China and USA edge closer to full-blown war as tit for tat sanctions prove growing risks

Joe Biden not being hard enough on China says adviser

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The United States had imposed sanctions on Chinese officials in Hong Kong due to their role in the recent security crackdown in the territory. In retaliation, counter-sanctions were announced by China, with seven US individuals and entities targeted.

One of those to be placed under sanctions is former US Commerce Secretary, Wilbur Ross, who served under Donald Trump.

During his time in office, Mr Ross expanded the number of Chinese firms that could not trade with American firms without a prior license, including Chinese telecom giants like Huawei and ZTE.

Others sanctioned by China include Sophie Richardson, Human Rights Watch’s China director; Carolyn Bartholomew, chair of US-China Economic and Security Review Commission; and Adam King of the International Republican Institute.

The move comes just days before US Deputy Secretary of State Wendy Sherman is due to visit China in an attempt to address deteriorating ties between the nations.

White House press secretary Jen Psaki told reporters that the US was “undeterred” by China’s retaliation.

She said: “These actions are the latest examples of how Beijing punishes private citizens, companies and civil society organisations as a way to send political signals.”

Ms Psaki added that China’s latest actions illustrated the very risks about which the US government was issuing warnings.

But China’s foreign ministry said on Friday that the recent US sanctions were designed to smear Hon Kong’s business reputation and broke international law.

In a statement, the ministry said: “The US side concocted the so-called Hong Kong business advisory, baselessly smeared Hong Kong’s commercial environment, and illegally sanctioned Chinese officials in Hong Kong.

“These actions seriously violated international law and the basic principles of international relations, and seriously interfered in China’s internal affairs.”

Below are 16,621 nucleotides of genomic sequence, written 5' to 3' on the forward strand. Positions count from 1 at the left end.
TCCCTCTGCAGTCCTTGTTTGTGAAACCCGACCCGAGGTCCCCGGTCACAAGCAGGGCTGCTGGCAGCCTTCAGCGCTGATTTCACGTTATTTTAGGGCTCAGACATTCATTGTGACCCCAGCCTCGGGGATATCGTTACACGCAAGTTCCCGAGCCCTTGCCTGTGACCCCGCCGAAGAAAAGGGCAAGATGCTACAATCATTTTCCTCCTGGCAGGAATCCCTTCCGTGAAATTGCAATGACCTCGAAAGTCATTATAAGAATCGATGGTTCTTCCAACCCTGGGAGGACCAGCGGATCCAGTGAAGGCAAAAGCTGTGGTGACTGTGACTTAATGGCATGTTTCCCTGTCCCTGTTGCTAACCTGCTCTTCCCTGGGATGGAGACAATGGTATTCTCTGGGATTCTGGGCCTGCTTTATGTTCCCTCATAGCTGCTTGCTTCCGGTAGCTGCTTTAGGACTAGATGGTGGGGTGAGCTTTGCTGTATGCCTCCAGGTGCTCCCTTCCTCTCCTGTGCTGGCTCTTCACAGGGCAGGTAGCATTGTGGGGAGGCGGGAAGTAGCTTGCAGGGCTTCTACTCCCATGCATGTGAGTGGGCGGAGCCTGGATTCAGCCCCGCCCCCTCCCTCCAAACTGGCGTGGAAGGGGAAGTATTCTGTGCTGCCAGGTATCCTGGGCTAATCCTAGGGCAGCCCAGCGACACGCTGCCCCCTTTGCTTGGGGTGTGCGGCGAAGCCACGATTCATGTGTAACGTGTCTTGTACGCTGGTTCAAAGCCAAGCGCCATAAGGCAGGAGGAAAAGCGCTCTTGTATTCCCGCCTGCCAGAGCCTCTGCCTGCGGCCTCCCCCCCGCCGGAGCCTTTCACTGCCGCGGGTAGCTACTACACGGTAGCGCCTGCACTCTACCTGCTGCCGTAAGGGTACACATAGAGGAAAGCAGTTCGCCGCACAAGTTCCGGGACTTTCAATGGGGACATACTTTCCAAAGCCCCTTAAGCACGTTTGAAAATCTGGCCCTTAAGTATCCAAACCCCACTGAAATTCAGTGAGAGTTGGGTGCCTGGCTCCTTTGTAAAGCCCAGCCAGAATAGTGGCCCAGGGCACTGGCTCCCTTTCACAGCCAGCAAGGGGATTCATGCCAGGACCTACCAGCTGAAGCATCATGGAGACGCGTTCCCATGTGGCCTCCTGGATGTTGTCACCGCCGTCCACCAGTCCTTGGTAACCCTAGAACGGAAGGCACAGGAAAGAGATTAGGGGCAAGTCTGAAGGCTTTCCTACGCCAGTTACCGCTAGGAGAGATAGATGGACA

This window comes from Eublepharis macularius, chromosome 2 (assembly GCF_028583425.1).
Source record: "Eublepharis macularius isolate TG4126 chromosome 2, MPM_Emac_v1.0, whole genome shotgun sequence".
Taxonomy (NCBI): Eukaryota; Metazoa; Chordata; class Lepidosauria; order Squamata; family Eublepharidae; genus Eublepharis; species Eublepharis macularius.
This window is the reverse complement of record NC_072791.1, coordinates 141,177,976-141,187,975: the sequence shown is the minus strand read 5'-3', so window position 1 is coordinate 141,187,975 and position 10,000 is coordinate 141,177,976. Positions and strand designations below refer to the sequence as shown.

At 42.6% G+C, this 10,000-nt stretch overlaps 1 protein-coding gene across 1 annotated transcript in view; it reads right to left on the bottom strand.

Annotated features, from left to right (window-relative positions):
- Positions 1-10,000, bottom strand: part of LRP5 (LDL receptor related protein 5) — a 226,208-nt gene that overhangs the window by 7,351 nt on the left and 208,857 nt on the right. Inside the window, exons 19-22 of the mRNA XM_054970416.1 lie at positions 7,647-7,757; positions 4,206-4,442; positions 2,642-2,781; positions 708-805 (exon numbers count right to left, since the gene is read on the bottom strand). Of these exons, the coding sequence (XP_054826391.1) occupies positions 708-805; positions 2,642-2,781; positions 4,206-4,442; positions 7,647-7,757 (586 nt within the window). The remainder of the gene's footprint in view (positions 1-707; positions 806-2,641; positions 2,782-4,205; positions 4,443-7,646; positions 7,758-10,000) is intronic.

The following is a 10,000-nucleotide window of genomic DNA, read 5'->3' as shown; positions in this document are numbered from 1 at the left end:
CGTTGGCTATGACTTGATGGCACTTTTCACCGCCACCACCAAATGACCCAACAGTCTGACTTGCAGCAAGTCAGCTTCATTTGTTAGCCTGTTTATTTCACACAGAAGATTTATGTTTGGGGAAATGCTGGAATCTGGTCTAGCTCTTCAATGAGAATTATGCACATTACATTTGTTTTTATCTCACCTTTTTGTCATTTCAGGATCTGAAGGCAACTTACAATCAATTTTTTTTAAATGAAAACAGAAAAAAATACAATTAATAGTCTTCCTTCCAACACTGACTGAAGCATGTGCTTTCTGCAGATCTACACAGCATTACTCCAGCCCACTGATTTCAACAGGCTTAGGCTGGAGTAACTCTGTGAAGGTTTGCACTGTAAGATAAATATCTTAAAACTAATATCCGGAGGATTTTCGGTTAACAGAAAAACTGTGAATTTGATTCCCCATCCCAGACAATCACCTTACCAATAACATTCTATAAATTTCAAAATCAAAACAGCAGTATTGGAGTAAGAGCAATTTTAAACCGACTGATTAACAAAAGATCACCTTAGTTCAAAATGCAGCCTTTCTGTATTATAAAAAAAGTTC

The sanctions imposed by the US were in response to the National Security Law, introduced in Hong Kong last year.

The law criminalises secession, subversion and collusion with foreign forces and carries a maximum sentence of life in prison.

Washington has also warned its business community of the “growing risks” posed by Beijing and Hong Kong.

While this isn’t the first time the two nations have impose tit for tat sanctions, it is the first time China has done so using a new anti-foreign sanction law, which was passed in June.

Since the enactment of the anti-foreign sanctions law last month, Beijing’s decision to impose counter-sanctions has been expected.

But the timing of it is indicative of the deteriorating US-China relations, particularly with the imminent visit of Ms Sherman on Sunday.

Ma Ji, a senior CV Starr lecturer at Peking University’s school of transnational law, said: “Washington has reiterated that Sherman’s visit and talk with the Chinese side will be from ‘a position of strength’, but Beijing may want to remind [the Biden administration] that they are equals.”

Ma added: “Of course, none of those targeted are in Biden’s inner circle, which means that Beijing still wants to continue the conversation with Washington.

“But by issuing this list shortly before Sherman’s visit, Beijing clearly intends to reduce her expectations.”

Mr Ross is just the latest former member of the Trump administration to be hit with sanctions by China.

In January, it announced sanctions against outgoing Secretary of State Mike Pompeo and 27 other top Trump officials.

The Biden administration called that move “unproductive and cynical”.

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